I love the ancient tradition of calling your wares, vendors taking their goods to the streets. You can often hear these sellers wandering down the lane calling out what it is they have to offer. From my house I can hear their voice echoing as they go… there is the person peddling their cart filled with freshly steamed corn on the cob, or the man who can sharpen your knives or clean your stove top. Some of the older ladies use wood clappers or bells to draw the attention of the crowd to the goodies they tote in their baskets.
The other day I was walking down the street and I heard the most particular version of this trade. The man was riding his little bike and singing as he went. The tune was happy and cheerful and his manner was drawing a lot of attention from passer-byers (singing in the streets is not a normal thing to do anywhere). This melody was accompanied by the strangest of words.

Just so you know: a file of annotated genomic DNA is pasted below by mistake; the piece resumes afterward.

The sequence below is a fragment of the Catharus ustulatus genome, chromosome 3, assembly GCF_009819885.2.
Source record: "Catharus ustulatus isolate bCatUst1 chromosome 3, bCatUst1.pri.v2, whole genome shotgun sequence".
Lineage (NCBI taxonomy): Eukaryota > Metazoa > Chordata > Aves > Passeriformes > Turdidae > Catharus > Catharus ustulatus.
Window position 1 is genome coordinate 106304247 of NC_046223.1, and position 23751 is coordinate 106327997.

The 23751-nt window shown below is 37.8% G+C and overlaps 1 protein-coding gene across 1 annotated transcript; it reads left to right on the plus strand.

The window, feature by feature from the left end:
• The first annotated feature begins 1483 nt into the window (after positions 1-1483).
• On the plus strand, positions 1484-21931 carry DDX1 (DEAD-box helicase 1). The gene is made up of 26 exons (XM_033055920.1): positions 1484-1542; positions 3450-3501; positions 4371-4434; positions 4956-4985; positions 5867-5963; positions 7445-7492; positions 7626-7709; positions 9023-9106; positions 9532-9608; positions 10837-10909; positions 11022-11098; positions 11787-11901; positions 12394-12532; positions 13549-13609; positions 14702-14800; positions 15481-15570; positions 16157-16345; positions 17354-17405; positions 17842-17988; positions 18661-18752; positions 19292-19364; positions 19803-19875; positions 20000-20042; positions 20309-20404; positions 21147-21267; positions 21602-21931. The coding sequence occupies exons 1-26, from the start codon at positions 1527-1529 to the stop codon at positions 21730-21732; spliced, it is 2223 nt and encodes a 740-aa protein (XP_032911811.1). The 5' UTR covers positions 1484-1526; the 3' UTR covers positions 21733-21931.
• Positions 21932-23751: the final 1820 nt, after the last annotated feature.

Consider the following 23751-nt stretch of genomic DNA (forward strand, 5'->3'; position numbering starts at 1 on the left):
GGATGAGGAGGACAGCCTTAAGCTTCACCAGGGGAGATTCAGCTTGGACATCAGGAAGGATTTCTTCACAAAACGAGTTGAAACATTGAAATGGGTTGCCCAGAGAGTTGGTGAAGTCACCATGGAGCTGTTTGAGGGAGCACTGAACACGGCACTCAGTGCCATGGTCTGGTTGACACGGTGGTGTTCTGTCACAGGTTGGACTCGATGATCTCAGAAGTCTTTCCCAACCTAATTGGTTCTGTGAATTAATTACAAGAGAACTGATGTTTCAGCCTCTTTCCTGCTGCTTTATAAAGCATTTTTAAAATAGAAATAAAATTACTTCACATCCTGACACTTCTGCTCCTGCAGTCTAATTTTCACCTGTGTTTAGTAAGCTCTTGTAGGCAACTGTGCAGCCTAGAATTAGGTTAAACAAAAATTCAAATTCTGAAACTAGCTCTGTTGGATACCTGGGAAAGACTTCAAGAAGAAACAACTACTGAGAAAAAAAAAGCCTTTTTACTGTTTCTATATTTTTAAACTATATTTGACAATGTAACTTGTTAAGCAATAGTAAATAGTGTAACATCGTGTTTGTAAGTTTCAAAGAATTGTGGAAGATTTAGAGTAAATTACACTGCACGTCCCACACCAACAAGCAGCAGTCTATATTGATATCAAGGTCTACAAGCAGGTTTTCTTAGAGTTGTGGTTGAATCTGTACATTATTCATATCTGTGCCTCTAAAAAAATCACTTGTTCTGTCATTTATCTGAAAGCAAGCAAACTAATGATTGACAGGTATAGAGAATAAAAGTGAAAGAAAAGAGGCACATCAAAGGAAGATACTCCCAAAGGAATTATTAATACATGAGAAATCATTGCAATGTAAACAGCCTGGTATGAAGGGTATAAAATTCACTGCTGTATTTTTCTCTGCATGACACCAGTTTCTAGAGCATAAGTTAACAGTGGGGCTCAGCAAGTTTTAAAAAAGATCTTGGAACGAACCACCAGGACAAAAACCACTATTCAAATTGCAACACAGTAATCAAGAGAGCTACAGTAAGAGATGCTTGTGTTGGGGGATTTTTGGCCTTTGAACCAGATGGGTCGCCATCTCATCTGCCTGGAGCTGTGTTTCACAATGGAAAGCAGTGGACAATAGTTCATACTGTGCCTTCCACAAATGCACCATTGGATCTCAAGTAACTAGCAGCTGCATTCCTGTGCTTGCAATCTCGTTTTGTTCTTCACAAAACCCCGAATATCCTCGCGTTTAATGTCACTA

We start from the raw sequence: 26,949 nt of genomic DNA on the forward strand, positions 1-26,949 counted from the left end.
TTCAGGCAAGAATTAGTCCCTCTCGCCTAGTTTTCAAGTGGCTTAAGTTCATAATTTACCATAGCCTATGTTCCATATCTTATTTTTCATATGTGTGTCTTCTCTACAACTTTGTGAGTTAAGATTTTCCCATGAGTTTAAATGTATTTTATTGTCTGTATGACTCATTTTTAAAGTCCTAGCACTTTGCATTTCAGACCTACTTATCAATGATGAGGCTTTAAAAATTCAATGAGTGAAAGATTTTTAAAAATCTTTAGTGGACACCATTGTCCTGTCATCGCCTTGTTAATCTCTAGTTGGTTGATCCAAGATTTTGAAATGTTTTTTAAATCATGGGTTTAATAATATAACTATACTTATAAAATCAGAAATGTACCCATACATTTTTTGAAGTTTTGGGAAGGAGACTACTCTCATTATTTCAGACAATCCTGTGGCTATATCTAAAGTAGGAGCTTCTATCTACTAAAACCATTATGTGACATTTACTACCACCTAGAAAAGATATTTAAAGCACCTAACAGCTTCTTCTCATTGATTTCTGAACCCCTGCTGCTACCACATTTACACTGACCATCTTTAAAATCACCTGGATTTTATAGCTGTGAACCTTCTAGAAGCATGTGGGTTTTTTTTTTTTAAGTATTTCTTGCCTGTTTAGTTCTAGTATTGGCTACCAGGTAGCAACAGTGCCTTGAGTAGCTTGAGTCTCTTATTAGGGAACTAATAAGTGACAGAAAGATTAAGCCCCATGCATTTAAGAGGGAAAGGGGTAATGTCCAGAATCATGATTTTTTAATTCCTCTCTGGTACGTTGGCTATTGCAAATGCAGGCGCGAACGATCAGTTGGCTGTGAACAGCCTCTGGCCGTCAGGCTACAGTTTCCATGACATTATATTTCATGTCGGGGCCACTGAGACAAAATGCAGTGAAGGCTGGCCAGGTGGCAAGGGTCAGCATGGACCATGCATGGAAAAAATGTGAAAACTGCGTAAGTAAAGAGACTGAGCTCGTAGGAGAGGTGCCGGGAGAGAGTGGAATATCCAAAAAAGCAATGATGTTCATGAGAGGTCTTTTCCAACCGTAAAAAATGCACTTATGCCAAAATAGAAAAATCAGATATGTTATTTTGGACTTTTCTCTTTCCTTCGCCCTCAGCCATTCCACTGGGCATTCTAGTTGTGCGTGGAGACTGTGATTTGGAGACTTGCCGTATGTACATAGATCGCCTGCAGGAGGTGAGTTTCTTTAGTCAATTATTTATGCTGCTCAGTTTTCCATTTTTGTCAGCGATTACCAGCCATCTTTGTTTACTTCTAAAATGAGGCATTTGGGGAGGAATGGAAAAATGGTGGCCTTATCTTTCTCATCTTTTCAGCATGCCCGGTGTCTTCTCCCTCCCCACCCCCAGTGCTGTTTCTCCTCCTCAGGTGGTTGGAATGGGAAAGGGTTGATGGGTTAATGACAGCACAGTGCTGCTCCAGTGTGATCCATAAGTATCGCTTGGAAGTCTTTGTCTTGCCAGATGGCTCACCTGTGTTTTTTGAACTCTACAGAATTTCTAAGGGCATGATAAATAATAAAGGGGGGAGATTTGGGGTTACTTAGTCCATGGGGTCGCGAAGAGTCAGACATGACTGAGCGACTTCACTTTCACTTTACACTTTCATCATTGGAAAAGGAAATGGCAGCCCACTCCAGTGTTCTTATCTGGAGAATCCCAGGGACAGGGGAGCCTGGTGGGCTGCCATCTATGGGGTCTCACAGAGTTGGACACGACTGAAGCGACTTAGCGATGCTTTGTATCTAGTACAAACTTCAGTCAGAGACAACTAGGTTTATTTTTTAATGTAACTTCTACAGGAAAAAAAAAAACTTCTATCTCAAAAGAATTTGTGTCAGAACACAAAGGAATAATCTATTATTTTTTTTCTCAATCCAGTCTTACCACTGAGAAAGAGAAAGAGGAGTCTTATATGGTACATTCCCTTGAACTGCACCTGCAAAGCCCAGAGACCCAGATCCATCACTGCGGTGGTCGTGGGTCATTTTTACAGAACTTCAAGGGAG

“Rats or Spiders,
Mice or Cockroaches.
If you don’t want them I can help.
I have poison and traps,
To kill them all dead.
Rats, spiders, mice and cockroaches,
Dead, Dead, DEAD. “
I don’t know who his lyricist is, but he had this little ditty down pat. He would repeat it over and over as he travelled through the neighborhoods. His voice rose into a frenzy as he belted out the last line ‘dead, dead, DEAD”. I couldn’t help but smile to myself as I listened to him sing it through a second time. I soon realized I wasn’t the only person on the street chuckling over this sales mans impromptu musical. Walking towards me was a very devote Uyghur women; she was wearing a head scarf that covered everything but a thin opening for her to look out. Our gazes met as we passed each other, and I could tell just from the sparkle and joy in her half hidden eyes, that she too was enjoy the travelling musician.